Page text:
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Sanctions strapped Russia pushing for development of logistics infrastructure with Kazakhstan

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Aktau, Kazakhstan (PortSEurope) November 29, 2022 – Sanctions-strapped Russia is pushing for the development of logistics infrastructure with Kazakhstan. Particular attention is being paid to a joint transport and logistics infrastructure and the removal of restrictions that hinder trade and investment exchange. This was said by Russian President Vladimir Putin, who, together with Kazakh President Kassym-Jomart Tokayev, took part in a Russian-Kazakh cooperation forum. He added that it was especially true now, when international trade was in crisis.

Both presidents carefully avoided discussing the Russian invasion in Ukraine and western sanctions against Moscow.

“Russia is implementing large-scale measures to reorient its export-import operations to new markets. Work is underway to equip and improve the efficiency of the new, main East-West and North-South international corridors, Putin said. He added that Russia, together with Kazakhstani partners, is taking “coordinated steps to increase competitiveness and strengthen the transit potential of our transport systems”.

New Russian markets

Putin said that projects are currently being implemented to expand vehicle border crossings and increasing cargo transportation by water transport. This includes the Caspian Sea, along the Irtysh River.

“Russia and Kazakhstan are also interacting within the framework of the Eurasian Union, where common energy markets are being formed. Together with partners in the Eurasian Economic Community (EAEC or EurAsEC), we are engaged in the digitalization of transport and logistics routes, the introduction of artificial intelligence to accelerate cargo flows,” Putin said.

“At the initiative of the Russian and Kazakh sides, a platform is being developed – an ecosystem of digital transport corridors of the EurAsEC, aimed at optimizing information exchanges between economic operators,” he added.

Paradoxically, Kazakhstan is also working to develop East-West trade corridors which avoid Russia. Somer traders require this in order to avoid secondary sanctions by association with Russia.

Developments in Kazakhstan

Tokayev said: “in order to form a modern and efficient infrastructure for marketing products in the border regions of Kazakhstan, a system of trade hubs is being created for the entire Eurasian space: this is the Eurasia cross-border trade centre in West Kazakhstan region and on the border with Russia. Similar trade hubs are being created on the borders with Uzbekistan and Kyrgyzstan, as well as, of course, on the border with China”.

“These hubs will be logistically linked to the ports of Aktau and Kuryk, participating in the distribution of export-import flows with the Caspian countries, as well as with Turkey and Europe. Work is underway to create a modern container hub based on the special economic zone – the seaport of Aktau,” Tokayev said.

Aktau port

Kazakhstan’s Caspian Sea Port of Aktau is building a container hub to attract international shipping companies and increase traffic. “Project Sarzha” will increase port’s capacity by over 500% to 215,000 containers (TEU) annually. The project also includes the smaller port of Kuryk and will be privately financed. It should be operational by 2025.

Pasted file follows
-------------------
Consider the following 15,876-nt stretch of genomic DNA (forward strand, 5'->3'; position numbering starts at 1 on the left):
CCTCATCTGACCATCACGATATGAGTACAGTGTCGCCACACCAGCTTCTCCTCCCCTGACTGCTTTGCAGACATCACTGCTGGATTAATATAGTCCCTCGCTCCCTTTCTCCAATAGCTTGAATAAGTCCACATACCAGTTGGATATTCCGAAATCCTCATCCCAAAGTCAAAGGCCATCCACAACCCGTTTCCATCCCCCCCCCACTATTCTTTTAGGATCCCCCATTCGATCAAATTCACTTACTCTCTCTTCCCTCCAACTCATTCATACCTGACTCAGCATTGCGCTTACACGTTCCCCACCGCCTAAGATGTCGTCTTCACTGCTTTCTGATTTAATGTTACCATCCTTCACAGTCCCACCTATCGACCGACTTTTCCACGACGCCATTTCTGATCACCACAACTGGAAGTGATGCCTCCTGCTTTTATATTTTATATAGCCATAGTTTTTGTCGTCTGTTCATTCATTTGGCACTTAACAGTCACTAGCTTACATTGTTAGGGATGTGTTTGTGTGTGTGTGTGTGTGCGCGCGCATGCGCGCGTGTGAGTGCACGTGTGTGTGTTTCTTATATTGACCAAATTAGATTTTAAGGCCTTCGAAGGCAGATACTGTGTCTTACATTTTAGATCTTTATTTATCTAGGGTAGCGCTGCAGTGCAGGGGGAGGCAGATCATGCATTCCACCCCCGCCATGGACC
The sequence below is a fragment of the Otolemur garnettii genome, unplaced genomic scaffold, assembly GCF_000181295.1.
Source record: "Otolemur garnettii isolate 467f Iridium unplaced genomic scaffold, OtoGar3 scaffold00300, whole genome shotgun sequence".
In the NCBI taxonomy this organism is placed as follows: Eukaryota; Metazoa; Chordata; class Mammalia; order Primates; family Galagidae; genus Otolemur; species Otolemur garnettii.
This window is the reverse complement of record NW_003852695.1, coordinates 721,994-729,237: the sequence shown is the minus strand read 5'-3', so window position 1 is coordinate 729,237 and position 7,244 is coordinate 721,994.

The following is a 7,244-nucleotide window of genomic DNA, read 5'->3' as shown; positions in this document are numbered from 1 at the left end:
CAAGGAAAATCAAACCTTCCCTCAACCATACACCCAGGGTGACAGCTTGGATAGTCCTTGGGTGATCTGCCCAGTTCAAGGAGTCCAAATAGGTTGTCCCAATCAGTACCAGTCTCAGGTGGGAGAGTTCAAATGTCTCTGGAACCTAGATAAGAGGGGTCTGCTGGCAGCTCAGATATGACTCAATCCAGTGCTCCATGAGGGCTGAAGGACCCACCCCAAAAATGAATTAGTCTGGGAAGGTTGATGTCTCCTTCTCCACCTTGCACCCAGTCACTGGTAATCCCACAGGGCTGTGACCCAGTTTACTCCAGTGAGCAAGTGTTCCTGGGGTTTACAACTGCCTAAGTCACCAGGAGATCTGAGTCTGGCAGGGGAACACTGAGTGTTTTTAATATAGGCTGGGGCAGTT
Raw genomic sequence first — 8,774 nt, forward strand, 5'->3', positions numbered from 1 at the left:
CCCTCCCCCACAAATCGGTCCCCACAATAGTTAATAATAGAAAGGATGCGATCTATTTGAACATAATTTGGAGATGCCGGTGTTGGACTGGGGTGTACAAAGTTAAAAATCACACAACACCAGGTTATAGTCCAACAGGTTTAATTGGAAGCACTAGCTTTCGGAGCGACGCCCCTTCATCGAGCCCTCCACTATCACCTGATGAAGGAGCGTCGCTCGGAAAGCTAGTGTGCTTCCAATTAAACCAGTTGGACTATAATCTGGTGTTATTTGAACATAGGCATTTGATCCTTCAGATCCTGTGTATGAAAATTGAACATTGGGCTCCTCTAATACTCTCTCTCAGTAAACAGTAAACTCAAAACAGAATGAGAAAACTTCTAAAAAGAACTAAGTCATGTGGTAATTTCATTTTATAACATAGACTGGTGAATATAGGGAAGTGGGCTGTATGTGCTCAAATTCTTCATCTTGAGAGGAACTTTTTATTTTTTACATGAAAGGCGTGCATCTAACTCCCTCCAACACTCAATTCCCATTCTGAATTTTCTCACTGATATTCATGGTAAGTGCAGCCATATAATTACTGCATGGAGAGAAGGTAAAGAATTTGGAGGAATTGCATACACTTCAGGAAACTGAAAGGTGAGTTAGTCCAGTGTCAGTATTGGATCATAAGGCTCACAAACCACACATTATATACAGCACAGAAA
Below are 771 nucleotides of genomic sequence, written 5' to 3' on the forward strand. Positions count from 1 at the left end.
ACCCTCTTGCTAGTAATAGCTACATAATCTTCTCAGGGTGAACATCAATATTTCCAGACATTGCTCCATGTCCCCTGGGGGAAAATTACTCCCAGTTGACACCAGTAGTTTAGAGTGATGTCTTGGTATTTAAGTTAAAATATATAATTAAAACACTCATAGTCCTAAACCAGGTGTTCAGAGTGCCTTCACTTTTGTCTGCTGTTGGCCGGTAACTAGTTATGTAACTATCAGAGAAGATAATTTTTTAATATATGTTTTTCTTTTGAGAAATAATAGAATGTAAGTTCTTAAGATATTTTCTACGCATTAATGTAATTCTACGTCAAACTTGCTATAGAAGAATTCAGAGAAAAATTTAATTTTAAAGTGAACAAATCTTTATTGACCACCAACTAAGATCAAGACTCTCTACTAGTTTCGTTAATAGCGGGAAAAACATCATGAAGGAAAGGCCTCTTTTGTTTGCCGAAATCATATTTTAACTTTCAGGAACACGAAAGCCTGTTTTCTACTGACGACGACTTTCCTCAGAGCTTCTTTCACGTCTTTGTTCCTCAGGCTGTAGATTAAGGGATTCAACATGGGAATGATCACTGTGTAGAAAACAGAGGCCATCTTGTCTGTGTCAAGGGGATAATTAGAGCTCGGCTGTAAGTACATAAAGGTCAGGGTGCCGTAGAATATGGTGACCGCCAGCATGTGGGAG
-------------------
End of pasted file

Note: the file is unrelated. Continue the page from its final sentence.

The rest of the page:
The project will increase the role of Kazakhstan’s Caspian Sea ports in regional transport corridors. All these transport hubs are part of the new Silk Road. The Caspian Sea is criss-crossed by international transport corridors; TRACECA, the Middle Corridor and the International North-South Transport Corridor (INSTC).

Thus, Kazakhstan needs to develop both port capacity (new infrastructure) and hinterland (mainly rail) connections with neighbouring countries. This development has to be able to handle the largest ships from the leading shipping companies using Caspian Sea ports.

Kazakhstan’s building of a container hub in the Port of Aktau aims to handle north-south cargo traffic, driven by Russia’s re-orientating of its trade away from Europe, following the harsh western sanctions. Simultaneously, it also wants to attract east-west trade which is avoiding Russia in order to avoid possible future sanctions.

In January-October 2022, 3.2 million tonnes of cargo were transshipped through the Caspian Sea port of Aktau, up +7% higher on the same period of 2021. Oil accounted for over 1.9 million tonnes (+7%) and grain for 385,000 tonnes. The volume of transshipment of containerized cargo increased by 17% to over 26,400 TEUs.

The volume of traffic along the route of the Trans-Caspian International Transport Route (TITR) increased by 66% compared to last year. It reached over 23,800 TEUs.

The seaport of Aktau, Kazakhstan, is located on the eastern coast of the Caspian Sea at the intersection of several international transport corridors. The port transports dry cargo, crude oil and petroleum products from east to west, from north to south and back to Iran, Turkey, Russia, Azerbaijan and Turkmenistan.

Port of Aktau handling more trade along TITR transport corridor reflects increased trade along the corridor. This because traders are avoiding Russia and Europe seeks more energy imports from the Caucasus.


In order to replace trade with Europe, Russian needs to develop trade with various parts of Asia. It is working on this via regional organisations and approaches to individual countries. In order to succeed, its going to require a significant amount of time and investment, as well as ongoing multiple country cooperations.

Copyright (C) PortSEurope. All Rights Reserved. 2022.

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